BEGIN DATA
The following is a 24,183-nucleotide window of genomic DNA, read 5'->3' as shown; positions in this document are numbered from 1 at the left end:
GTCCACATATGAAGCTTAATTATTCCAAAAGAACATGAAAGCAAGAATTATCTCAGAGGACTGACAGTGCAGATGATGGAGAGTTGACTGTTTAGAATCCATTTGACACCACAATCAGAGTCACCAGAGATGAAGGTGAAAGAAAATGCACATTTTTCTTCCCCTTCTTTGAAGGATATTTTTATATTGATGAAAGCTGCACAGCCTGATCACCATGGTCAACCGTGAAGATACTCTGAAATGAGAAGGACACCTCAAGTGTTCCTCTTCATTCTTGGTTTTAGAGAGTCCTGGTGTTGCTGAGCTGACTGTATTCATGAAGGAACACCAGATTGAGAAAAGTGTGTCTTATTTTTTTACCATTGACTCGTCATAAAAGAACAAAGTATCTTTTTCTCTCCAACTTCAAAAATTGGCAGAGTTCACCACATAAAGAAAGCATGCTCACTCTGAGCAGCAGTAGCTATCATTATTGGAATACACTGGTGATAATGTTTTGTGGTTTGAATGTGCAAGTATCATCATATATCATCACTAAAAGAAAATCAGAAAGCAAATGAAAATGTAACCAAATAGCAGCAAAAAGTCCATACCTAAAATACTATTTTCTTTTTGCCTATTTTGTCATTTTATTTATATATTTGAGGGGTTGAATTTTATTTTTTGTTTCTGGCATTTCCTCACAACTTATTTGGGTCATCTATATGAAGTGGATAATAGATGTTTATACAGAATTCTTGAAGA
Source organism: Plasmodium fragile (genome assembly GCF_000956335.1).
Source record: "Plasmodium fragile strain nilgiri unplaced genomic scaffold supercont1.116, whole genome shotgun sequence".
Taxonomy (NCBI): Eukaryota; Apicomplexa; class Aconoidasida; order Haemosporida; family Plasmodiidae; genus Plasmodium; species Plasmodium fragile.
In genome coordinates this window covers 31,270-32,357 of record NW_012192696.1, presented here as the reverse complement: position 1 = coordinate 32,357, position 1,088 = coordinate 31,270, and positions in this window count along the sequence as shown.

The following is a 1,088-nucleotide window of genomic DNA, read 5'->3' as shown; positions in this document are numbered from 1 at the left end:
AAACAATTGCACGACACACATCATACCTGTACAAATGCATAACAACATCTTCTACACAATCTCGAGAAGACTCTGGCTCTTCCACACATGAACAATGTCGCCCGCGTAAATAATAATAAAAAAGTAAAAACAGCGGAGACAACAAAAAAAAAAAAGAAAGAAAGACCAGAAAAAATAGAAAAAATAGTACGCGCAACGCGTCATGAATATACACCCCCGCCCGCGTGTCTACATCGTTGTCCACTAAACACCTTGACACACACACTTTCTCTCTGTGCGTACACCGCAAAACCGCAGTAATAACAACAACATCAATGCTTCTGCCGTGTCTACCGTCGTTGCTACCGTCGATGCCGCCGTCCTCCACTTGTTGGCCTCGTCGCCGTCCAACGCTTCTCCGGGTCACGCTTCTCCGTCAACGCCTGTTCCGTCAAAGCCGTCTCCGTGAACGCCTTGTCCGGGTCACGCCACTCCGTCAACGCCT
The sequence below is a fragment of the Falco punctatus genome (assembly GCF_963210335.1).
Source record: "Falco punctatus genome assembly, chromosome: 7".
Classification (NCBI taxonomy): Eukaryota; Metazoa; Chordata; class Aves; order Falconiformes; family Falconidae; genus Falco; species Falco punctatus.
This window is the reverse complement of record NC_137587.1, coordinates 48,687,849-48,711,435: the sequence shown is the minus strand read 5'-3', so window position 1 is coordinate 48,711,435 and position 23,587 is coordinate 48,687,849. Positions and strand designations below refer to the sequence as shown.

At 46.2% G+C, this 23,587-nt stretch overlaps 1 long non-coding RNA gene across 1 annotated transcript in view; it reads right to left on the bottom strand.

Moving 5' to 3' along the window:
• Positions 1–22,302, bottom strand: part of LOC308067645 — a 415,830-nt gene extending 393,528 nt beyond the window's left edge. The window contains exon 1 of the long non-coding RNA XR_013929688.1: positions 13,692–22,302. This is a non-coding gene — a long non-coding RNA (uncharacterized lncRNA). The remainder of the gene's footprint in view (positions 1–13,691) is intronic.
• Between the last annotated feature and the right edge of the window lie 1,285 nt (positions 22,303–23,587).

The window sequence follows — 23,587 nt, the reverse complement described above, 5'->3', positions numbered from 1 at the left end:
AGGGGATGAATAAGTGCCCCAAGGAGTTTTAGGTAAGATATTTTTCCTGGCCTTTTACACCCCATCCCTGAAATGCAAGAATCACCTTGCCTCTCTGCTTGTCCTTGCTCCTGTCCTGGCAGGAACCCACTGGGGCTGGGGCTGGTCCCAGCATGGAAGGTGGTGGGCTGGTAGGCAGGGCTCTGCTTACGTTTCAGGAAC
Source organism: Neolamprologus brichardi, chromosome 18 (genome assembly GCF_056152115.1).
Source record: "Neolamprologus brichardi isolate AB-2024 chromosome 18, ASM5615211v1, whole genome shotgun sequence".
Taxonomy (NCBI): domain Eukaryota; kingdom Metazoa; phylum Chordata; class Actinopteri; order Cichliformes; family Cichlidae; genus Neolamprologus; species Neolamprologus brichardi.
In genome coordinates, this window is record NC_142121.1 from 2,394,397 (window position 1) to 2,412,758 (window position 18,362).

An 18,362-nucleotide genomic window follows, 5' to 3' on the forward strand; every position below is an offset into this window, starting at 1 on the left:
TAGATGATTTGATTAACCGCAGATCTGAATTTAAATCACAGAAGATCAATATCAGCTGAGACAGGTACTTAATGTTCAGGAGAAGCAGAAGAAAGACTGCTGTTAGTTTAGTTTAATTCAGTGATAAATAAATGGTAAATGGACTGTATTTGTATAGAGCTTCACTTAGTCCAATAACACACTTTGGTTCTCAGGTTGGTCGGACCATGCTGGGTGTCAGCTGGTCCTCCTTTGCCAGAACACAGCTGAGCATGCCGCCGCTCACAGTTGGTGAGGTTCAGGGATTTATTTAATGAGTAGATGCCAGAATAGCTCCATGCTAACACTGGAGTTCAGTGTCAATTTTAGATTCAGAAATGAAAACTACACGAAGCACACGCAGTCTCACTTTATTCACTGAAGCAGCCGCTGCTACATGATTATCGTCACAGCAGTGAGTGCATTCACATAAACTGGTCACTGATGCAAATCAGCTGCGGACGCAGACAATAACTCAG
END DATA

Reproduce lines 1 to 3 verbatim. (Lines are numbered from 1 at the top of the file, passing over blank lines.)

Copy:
The following is a 24,183-nucleotide window of genomic DNA, read 5'->3' as shown; positions in this document are numbered from 1 at the left end:
GTCCACATATGAAGCTTAATTATTCCAAAAGAACATGAAAGCAAGAATTATCTCAGAGGACTGACAGTGCAGATGATGGAGAGTTGACTGTTTAGAATCCATTTGACACCACAATCAGAGTCACCAGAGATGAAGGTGAAAGAAAATGCACATTTTTCTTCCCCTTCTTTGAAGGATATTTTTATATTGATGAAAGCTGCACAGCCTGATCACCATGGTCAACCGTGAAGATACTCTGAAATGAGAAGGACACCTCAAGTGTTCCTCTTCATTCTTGGTTTTAGAGAGTCCTGGTGTTGCTGAGCTGACTGTATTCATGAAGGAACACCAGATTGAGAAAAGTGTGTCTTATTTTTTTACCATTGACTCGTCATAAAAGAACAAAGTATCTTTTTCTCTCCAACTTCAAAAATTGGCAGAGTTCACCACATAAAGAAAGCATGCTCACTCTGAGCAGCAGTAGCTATCATTATTGGAATACACTGGTGATAATGTTTTGTGGTTTGAATGTGCAAGTATCATCATATATCATCACTAAAAGAAAATCAGAAAGCAAATGAAAATGTAACCAAATAGCAGCAAAAAGTCCATACCTAAAATACTATTTTCTTTTTGCCTATTTTGTCATTTTATTTATATATTTGAGGGGTTGAATTTTATTTTTTGTTTCTGGCATTTCCTCACAACTTATTTGGGTCATCTATATGAAGTGGATAATAGATGTTTATACAGAATTCTTGAAGA
Source organism: Plasmodium fragile (genome assembly GCF_000956335.1).